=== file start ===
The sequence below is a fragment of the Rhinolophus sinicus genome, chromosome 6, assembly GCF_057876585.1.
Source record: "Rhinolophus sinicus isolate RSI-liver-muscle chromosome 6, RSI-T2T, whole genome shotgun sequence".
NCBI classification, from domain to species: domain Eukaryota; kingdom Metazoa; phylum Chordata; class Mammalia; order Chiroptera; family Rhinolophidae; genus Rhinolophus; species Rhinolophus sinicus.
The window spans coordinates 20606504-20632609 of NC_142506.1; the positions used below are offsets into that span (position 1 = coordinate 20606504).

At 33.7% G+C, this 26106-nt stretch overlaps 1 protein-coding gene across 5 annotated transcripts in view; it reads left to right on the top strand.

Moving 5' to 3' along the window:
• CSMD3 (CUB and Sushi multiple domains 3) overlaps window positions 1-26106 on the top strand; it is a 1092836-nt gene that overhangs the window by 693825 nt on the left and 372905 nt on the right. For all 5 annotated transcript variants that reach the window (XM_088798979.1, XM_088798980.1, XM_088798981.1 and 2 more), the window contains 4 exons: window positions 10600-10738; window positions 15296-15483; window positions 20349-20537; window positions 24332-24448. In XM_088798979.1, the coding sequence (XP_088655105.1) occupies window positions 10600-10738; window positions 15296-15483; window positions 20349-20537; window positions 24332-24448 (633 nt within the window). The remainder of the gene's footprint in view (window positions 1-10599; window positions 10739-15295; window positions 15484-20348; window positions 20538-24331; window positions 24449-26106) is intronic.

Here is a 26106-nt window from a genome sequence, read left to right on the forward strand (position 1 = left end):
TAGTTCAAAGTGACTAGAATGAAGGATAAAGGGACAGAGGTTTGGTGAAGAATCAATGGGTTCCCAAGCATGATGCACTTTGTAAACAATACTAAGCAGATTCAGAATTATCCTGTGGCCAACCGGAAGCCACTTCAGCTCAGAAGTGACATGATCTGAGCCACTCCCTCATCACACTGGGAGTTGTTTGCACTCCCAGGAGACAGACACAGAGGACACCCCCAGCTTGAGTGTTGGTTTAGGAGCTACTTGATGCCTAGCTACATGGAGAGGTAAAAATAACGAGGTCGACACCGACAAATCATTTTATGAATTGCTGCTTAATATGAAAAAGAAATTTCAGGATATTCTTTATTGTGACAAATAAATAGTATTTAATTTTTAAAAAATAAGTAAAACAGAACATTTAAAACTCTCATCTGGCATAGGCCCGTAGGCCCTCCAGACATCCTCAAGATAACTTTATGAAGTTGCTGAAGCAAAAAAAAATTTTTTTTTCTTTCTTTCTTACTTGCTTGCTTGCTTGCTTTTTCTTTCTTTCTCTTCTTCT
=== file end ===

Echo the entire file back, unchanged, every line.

The sequence below is a fragment of the Rhinolophus sinicus genome, chromosome 6, assembly GCF_057876585.1.
Source record: "Rhinolophus sinicus isolate RSI-liver-muscle chromosome 6, RSI-T2T, whole genome shotgun sequence".
NCBI classification, from domain to species: domain Eukaryota; kingdom Metazoa; phylum Chordata; class Mammalia; order Chiroptera; family Rhinolophidae; genus Rhinolophus; species Rhinolophus sinicus.
The window spans coordinates 20606504-20632609 of NC_142506.1; the positions used below are offsets into that span (position 1 = coordinate 20606504).

At 33.7% G+C, this 26106-nt stretch overlaps 1 protein-coding gene across 5 annotated transcripts in view; it reads left to right on the top strand.

Moving 5' to 3' along the window:
• CSMD3 (CUB and Sushi multiple domains 3) overlaps window positions 1-26106 on the top strand; it is a 1092836-nt gene that overhangs the window by 693825 nt on the left and 372905 nt on the right. For all 5 annotated transcript variants that reach the window (XM_088798979.1, XM_088798980.1, XM_088798981.1 and 2 more), the window contains 4 exons: window positions 10600-10738; window positions 15296-15483; window positions 20349-20537; window positions 24332-24448. In XM_088798979.1, the coding sequence (XP_088655105.1) occupies window positions 10600-10738; window positions 15296-15483; window positions 20349-20537; window positions 24332-24448 (633 nt within the window). The remainder of the gene's footprint in view (window positions 1-10599; window positions 10739-15295; window positions 15484-20348; window positions 20538-24331; window positions 24449-26106) is intronic.

Here is a 26106-nt window from a genome sequence, read left to right on the forward strand (position 1 = left end):
TAGTTCAAAGTGACTAGAATGAAGGATAAAGGGACAGAGGTTTGGTGAAGAATCAATGGGTTCCCAAGCATGATGCACTTTGTAAACAATACTAAGCAGATTCAGAATTATCCTGTGGCCAACCGGAAGCCACTTCAGCTCAGAAGTGACATGATCTGAGCCACTCCCTCATCACACTGGGAGTTGTTTGCACTCCCAGGAGACAGACACAGAGGACACCCCCAGCTTGAGTGTTGGTTTAGGAGCTACTTGATGCCTAGCTACATGGAGAGGTAAAAATAACGAGGTCGACACCGACAAATCATTTTATGAATTGCTGCTTAATATGAAAAAGAAATTTCAGGATATTCTTTATTGTGACAAATAAATAGTATTTAATTTTTAAAAAATAAGTAAAACAGAACATTTAAAACTCTCATCTGGCATAGGCCCGTAGGCCCTCCAGACATCCTCAAGATAACTTTATGAAGTTGCTGAAGCAAAAAAAAATTTTTTTTTCTTTCTTTCTTACTTGCTTGCTTGCTTGCTTTTTCTTTCTTTCTCTTCTTCT